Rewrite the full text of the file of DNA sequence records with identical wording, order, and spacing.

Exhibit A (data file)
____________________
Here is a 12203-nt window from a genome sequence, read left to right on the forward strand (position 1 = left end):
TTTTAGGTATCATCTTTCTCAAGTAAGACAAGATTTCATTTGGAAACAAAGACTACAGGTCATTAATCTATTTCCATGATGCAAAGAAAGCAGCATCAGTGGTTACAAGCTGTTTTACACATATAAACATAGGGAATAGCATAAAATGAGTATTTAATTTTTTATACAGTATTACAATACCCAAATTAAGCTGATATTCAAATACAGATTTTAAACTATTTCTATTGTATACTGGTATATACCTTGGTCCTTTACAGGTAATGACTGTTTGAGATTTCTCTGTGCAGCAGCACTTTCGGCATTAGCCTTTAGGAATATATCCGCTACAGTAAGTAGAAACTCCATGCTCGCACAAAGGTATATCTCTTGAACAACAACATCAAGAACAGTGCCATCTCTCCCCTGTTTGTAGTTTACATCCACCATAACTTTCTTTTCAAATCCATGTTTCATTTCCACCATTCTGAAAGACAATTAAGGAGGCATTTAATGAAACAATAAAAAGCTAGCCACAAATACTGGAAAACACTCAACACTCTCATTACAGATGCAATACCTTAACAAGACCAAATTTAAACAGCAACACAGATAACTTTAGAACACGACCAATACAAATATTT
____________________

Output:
Here is a 12203-nt window from a genome sequence, read left to right on the forward strand (position 1 = left end):
TTTTAGGTATCATCTTTCTCAAGTAAGACAAGATTTCATTTGGAAACAAAGACTACAGGTCATTAATCTATTTCCATGATGCAAAGAAAGCAGCATCAGTGGTTACAAGCTGTTTTACACATATAAACATAGGGAATAGCATAAAATGAGTATTTAATTTTTTATACAGTATTACAATACCCAAATTAAGCTGATATTCAAATACAGATTTTAAACTATTTCTATTGTATACTGGTATATACCTTGGTCCTTTACAGGTAATGACTGTTTGAGATTTCTCTGTGCAGCAGCACTTTCGGCATTAGCCTTTAGGAATATATCCGCTACAGTAAGTAGAAACTCCATGCTCGCACAAAGGTATATCTCTTGAACAACAACATCAAGAACAGTGCCATCTCTCCCCTGTTTGTAGTTTACATCCACCATAACTTTCTTTTCAAATCCATGTTTCATTTCCACCATTCTGAAAGACAATTAAGGAGGCATTTAATGAAACAATAAAAAGCTAGCCACAAATACTGGAAAACACTCAACACTCTCATTACAGATGCAATACCTTAACAAGACCAAATTTAAACAGCAACACAGATAACTTTAGAACACGACCAATACAAATATTT